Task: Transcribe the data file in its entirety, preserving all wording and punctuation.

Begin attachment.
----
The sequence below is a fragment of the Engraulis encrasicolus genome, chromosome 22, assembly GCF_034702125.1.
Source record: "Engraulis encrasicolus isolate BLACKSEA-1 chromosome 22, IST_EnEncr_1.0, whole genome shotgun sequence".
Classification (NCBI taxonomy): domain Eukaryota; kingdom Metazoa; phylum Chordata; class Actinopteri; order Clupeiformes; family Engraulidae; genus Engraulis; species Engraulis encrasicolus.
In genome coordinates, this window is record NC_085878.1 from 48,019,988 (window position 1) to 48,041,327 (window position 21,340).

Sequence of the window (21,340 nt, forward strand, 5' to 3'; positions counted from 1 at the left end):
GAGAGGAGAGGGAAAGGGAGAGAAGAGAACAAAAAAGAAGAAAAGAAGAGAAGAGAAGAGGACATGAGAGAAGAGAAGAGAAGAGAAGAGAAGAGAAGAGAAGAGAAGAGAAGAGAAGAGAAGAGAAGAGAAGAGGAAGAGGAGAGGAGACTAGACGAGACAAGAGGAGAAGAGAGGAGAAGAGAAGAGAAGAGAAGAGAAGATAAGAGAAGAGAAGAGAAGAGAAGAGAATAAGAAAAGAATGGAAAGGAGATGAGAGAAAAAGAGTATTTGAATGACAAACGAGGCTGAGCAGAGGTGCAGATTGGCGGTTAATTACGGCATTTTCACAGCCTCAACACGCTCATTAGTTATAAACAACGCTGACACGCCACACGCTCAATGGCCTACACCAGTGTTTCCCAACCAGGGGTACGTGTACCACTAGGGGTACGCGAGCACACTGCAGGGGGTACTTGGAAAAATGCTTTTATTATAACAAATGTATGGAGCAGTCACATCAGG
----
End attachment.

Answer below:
The sequence below is a fragment of the Engraulis encrasicolus genome, chromosome 22, assembly GCF_034702125.1.
Source record: "Engraulis encrasicolus isolate BLACKSEA-1 chromosome 22, IST_EnEncr_1.0, whole genome shotgun sequence".
Classification (NCBI taxonomy): domain Eukaryota; kingdom Metazoa; phylum Chordata; class Actinopteri; order Clupeiformes; family Engraulidae; genus Engraulis; species Engraulis encrasicolus.
In genome coordinates, this window is record NC_085878.1 from 48,019,988 (window position 1) to 48,041,327 (window position 21,340).

Sequence of the window (21,340 nt, forward strand, 5' to 3'; positions counted from 1 at the left end):
GAGAGGAGAGGGAAAGGGAGAGAAGAGAACAAAAAAGAAGAAAAGAAGAGAAGAGAAGAGGACATGAGAGAAGAGAAGAGAAGAGAAGAGAAGAGAAGAGAAGAGAAGAGAAGAGAAGAGAAGAGAAGAGAAGAGGAAGAGGAGAGGAGACTAGACGAGACAAGAGGAGAAGAGAGGAGAAGAGAAGAGAAGAGAAGAGAAGATAAGAGAAGAGAAGAGAAGAGAAGAGAATAAGAAAAGAATGGAAAGGAGATGAGAGAAAAAGAGTATTTGAATGACAAACGAGGCTGAGCAGAGGTGCAGATTGGCGGTTAATTACGGCATTTTCACAGCCTCAACACGCTCATTAGTTATAAACAACGCTGACACGCCACACGCTCAATGGCCTACACCAGTGTTTCCCAACCAGGGGTACGTGTACCACTAGGGGTACGCGAGCACACTGCAGGGGGTACTTGGAAAAATGCTTTTATTATAACAAATGTATGGAGCAGTCACATCAGG